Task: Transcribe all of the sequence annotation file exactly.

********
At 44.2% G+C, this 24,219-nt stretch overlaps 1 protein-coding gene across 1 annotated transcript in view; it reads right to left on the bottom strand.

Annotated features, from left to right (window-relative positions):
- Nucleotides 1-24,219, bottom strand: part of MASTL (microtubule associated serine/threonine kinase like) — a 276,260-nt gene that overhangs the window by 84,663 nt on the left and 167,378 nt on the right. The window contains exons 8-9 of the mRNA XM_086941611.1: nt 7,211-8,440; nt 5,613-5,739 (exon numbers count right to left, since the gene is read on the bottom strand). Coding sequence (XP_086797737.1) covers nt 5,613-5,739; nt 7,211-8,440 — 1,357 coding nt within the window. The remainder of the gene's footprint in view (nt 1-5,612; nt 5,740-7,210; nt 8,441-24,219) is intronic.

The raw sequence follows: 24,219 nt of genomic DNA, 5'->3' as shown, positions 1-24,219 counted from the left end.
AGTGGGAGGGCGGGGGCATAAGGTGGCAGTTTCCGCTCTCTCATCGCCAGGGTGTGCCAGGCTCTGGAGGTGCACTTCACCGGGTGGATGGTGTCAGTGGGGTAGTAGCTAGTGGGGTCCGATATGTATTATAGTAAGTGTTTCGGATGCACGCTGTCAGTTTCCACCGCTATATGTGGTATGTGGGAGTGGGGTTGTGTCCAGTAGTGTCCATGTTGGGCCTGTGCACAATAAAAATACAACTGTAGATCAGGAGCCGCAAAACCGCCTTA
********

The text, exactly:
At 44.2% G+C, this 24,219-nt stretch overlaps 1 protein-coding gene across 1 annotated transcript in view; it reads right to left on the bottom strand.

Annotated features, from left to right (window-relative positions):
- Nucleotides 1-24,219, bottom strand: part of MASTL (microtubule associated serine/threonine kinase like) — a 276,260-nt gene that overhangs the window by 84,663 nt on the left and 167,378 nt on the right. The window contains exons 8-9 of the mRNA XM_086941611.1: nt 7,211-8,440; nt 5,613-5,739 (exon numbers count right to left, since the gene is read on the bottom strand). Coding sequence (XP_086797737.1) covers nt 5,613-5,739; nt 7,211-8,440 — 1,357 coding nt within the window. The remainder of the gene's footprint in view (nt 1-5,612; nt 5,740-7,210; nt 8,441-24,219) is intronic.

The raw sequence follows: 24,219 nt of genomic DNA, 5'->3' as shown, positions 1-24,219 counted from the left end.
AGTGGGAGGGCGGGGGCATAAGGTGGCAGTTTCCGCTCTCTCATCGCCAGGGTGTGCCAGGCTCTGGAGGTGCACTTCACCGGGTGGATGGTGTCAGTGGGGTAGTAGCTAGTGGGGTCCGATATGTATTATAGTAAGTGTTTCGGATGCACGCTGTCAGTTTCCACCGCTATATGTGGTATGTGGGAGTGGGGTTGTGTCCAGTAGTGTCCATGTTGGGCCTGTGCACAATAAAAATACAACTGTAGATCAGGAGCCGCAAAACCGCCTTA